Dagger in hand

A man of prodigious fortune, coming to add his opinion to some light discussion that was going on casually at his table, began precisely thus: "It can only be a liar or an ignoramus who will say otherwise than," and so on. Pursue that philosophical point, dagger in hand.

--Michel de Montaigne, Of the art of discussion.

Stab back: cmnewman99-at-yahoo.com


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Wednesday, June 02, 2004
Up to my eyeballs
You haven't been hearing much from me, because I'm burning the candle at both ends, and in the middle too, to get a draft of the Pasquantino brief done. The nature of the case makes the research an overwhelming array of common law (including English, Irish, Scottish, and Canadian cases), tax treaties, legislative history, and scholarly articles. At least I get to find quotes like this to warm the libertarian cockles of my heart:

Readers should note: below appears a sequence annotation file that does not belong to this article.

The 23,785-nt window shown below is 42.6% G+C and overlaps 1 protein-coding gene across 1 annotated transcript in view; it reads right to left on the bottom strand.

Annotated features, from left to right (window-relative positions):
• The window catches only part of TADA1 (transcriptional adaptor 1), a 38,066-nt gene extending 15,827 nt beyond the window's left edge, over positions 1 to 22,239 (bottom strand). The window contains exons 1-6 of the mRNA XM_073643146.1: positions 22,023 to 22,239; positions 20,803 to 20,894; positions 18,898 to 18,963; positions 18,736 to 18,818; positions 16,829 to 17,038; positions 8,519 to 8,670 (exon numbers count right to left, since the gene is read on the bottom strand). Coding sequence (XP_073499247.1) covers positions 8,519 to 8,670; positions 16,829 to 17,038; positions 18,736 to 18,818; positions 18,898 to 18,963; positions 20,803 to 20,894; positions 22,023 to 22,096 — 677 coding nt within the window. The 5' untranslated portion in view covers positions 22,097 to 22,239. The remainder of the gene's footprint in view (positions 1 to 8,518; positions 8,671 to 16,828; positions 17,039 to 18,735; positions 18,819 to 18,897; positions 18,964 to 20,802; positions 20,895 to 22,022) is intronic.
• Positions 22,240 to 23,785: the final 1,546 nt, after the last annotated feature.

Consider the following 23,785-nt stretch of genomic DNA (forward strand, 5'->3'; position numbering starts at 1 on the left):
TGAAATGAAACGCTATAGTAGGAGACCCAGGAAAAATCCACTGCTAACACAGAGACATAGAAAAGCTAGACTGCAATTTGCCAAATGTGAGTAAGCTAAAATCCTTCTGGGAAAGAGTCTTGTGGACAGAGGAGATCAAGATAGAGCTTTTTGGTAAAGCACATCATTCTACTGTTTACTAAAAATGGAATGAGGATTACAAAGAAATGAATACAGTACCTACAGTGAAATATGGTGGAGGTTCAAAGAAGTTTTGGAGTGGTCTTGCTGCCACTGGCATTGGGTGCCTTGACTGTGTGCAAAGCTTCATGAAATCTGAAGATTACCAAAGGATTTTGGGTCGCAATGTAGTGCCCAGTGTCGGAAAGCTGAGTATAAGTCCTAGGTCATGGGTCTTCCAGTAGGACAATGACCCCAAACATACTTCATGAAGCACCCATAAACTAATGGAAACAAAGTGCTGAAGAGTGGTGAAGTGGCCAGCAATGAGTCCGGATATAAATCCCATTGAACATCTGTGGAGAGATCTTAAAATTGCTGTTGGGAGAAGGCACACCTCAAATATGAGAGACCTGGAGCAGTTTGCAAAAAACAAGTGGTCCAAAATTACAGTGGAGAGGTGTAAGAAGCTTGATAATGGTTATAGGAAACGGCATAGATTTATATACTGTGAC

[T]he nature and incidence of governmental and revenue claims are not dictated by any moral principles, but are the offspring of political considerations and political necessity. Taxation originally expressed only the will of the despot enforceable by torture, slavery and death. Though it may be conceded that in modern times it is more often designed to further a benevolent social policy, and that the civil servant has usurped the position of the executioner as the agent enforcing it, yet in essence taxation is still arbitrary and depends for its effectiveness only on the executive power of the State.
Peter Buchanan Ltd. v. McVey, [1955] H.L. 516 (Eire Sup. Ct. 1951).

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